Many of us might have owned handloom sarees or seen them pass down from one generation to another. Yet, how often do we stop to think about each meticulously created detail that manifests itself in these beautiful pieces?

Tant saris are the Traditional Bengali saris . It flourished during the Mughal reign, but declined during British Rule, as it hampered their textile industry. It again thrived after the British left. Tantsaris ,once popular only in Bengal and  Bangladesh , have now won the hearts of sareelovers worldwide.

Tant saris are made of pure cotton threads. The body of the sari is of 6meter and weaved with light cotton while the border is made a little thick to avoid wearing out. Traditionally tant saris were made  in handlooms.But nowadays, some weavers have also switched over to power looms, mainly for economic reasons.

Unique designs, unmatched craftsmanship and construction make  theTantsarees of West Bengal, popular. They come in a wide variety, each with intricate texture, flawlessness and a unique style of ornamentation.

Tantshilpa(common name for the art of weaving cotton sarees in Bengal) has been deriving its inspiration from the fabrics exclusively found in this regions- Burdwan, Shantipur, Phulia, Bankura, Dhonekali and much more. Some popular sarees produced in Bengal are Shantipuri, Donekali, Jamdani, and Tangail. Atpur in the Hoogly district was also wellknown in this handloom industry, for its unique variety of sarees.

Tant sari sports floral and paisley motifs design in its traditional form. Sometimes tant saris come with hand embroideries. Today, the weavers have started experimenting with new designs and patterns. Some innovation types include the zari pad having wide border woven with golden thread,  baluchuri pad, banarasitantetc, which gives a modern look to the traditionaltant saris.

Tantsarees can be classified based on the region in which they are woven, or the motifs depicted on the sarees. The major regions of tant production in West Bengal today are:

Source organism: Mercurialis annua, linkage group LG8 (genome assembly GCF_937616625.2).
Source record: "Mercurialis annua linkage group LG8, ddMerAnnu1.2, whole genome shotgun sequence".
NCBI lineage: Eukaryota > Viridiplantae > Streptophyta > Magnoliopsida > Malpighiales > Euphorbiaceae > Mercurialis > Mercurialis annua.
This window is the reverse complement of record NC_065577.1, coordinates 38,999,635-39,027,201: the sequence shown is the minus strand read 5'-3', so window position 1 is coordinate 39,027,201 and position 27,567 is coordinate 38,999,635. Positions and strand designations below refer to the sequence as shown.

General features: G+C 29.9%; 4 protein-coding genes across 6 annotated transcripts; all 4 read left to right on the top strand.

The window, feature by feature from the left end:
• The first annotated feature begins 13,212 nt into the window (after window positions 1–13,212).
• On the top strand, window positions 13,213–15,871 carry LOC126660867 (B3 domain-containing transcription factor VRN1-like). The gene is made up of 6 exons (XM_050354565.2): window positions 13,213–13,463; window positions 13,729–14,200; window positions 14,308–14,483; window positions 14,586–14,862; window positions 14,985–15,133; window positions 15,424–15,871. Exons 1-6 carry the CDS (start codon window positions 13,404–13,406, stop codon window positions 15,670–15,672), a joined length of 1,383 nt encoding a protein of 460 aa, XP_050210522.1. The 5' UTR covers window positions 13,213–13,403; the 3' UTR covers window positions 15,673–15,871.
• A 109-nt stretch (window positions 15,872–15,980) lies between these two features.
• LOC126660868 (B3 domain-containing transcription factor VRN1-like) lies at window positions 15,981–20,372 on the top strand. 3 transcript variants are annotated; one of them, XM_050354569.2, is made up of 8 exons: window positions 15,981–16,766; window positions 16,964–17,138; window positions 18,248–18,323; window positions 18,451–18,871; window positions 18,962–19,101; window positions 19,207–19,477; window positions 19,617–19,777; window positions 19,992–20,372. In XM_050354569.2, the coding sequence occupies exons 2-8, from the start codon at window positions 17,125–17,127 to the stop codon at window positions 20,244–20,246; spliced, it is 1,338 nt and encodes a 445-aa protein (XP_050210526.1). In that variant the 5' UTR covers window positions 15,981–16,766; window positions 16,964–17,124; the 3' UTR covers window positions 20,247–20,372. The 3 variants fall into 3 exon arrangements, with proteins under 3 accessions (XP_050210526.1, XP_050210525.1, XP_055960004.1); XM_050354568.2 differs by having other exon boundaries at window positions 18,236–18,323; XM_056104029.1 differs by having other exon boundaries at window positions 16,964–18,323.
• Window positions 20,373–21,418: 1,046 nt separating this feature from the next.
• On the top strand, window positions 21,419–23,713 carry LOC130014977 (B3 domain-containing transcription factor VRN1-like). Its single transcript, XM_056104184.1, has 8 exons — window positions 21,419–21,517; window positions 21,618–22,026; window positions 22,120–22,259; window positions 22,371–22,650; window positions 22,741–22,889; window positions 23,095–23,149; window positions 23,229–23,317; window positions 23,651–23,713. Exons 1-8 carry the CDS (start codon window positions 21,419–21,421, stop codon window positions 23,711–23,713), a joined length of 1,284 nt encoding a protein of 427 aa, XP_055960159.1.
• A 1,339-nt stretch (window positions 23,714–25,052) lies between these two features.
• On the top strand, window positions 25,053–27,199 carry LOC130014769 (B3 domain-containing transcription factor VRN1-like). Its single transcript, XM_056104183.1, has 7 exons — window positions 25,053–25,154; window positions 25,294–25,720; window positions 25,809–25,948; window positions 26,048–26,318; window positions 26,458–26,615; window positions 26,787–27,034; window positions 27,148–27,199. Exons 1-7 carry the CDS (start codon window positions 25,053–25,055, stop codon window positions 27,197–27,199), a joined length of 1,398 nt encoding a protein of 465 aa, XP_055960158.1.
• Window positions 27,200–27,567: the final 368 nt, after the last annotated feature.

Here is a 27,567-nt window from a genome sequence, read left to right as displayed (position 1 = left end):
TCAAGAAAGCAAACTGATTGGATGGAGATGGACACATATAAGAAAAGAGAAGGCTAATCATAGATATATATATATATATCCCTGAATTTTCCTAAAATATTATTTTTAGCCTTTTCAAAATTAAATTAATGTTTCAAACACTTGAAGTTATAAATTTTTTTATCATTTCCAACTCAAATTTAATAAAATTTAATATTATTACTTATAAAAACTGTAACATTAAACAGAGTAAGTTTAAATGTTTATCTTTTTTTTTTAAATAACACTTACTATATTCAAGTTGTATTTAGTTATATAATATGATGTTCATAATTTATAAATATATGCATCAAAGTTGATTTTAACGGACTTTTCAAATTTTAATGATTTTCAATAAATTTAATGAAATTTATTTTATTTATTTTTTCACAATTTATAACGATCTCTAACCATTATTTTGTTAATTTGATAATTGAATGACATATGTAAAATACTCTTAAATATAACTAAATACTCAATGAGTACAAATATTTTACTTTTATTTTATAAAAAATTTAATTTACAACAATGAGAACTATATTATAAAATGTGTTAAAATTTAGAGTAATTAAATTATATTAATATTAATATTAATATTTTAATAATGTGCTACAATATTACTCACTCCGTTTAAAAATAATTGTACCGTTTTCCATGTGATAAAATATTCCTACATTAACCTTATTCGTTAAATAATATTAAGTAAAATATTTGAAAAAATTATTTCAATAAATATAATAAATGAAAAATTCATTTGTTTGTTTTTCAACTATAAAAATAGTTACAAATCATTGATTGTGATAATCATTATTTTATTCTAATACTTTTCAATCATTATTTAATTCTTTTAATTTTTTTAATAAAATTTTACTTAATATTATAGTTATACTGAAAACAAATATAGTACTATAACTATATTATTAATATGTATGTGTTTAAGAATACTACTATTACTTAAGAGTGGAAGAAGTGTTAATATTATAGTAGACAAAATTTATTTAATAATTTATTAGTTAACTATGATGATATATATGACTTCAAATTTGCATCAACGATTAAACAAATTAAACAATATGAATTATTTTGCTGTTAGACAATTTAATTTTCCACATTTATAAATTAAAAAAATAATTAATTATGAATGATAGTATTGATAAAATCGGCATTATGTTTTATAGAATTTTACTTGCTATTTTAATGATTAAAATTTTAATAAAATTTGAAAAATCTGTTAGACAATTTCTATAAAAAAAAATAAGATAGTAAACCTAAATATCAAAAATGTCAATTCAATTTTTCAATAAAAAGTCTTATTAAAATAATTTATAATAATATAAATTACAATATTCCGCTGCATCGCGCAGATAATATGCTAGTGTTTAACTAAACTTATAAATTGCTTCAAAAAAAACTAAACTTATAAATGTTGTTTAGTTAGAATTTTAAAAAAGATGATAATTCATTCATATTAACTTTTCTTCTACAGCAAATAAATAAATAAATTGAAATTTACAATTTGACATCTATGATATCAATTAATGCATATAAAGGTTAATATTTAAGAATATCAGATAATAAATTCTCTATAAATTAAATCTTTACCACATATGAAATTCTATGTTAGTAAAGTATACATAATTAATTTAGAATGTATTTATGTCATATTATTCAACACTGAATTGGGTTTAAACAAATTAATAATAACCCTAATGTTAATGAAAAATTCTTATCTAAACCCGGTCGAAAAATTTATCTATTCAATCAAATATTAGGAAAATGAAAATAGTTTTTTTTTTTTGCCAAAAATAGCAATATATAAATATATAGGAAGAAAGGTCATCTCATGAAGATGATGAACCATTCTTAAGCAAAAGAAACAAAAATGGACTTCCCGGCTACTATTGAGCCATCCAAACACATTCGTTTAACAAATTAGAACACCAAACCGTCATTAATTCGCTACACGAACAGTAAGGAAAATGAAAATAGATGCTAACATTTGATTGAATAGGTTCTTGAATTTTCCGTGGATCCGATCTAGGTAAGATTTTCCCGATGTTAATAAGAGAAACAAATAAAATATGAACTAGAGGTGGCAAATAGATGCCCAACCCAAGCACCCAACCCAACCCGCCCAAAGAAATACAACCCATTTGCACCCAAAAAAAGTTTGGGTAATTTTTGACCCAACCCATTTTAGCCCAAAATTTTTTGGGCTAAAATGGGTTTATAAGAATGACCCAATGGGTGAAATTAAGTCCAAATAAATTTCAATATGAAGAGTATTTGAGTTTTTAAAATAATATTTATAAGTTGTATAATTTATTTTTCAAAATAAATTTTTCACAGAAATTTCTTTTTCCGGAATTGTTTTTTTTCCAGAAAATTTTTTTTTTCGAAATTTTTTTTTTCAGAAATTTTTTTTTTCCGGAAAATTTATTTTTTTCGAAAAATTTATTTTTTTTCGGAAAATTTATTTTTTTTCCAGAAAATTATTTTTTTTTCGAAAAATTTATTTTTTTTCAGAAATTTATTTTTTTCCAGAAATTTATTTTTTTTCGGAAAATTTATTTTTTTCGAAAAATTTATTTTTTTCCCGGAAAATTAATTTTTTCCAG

1. Fulia and Shantipur (in Nadia): Combining the weaving styles of the original Shantipur weavers and the migrant weavers from Tangail who settled in Fulia, this region has developed the “FuliaTangail” style of weaving and produces among the best quality tantsarees today. These tants are soft and fine in texture, comes in vibrant colours and have large, intricately woven motifs.
  2. Dhaniakhali (or Dhonekhali in Hooghly): Tantsarees from this region are of good quality, mainly come in pastel shades and have striped patterns and fewer motifs.
  3. Begampur (in Hooghly): Begampur specializes in loosely woven, light-weight and translucent sarees in deep, bright colours.
  4. Kalna (in Burdwan): Tants from this region are based on the Tangail style of weaving.
  5. Atpur (in Hooghly): This town was known for producing coarser sarees and dhotis for everyday wear. The term “Atpoure” which means “common wear” denotes the Bengali style of wearing sarees which used to be the traditional way of draping for women of this region.

A variety of traditional motifs are woven in the borders and pallav of the tantsarees. Some of the popular ones are: bhomra (bumble bee), tabij (amulet), rajmahal (royal palace), ardha-chandra (half moon), chandmala (garland of moons), ansh (fish scale), hathi (elephant), nilambari (blue sky), ratanchokh (gem-eyed), benki (spiral), tara (star), kalka (paisley) and phool (flower).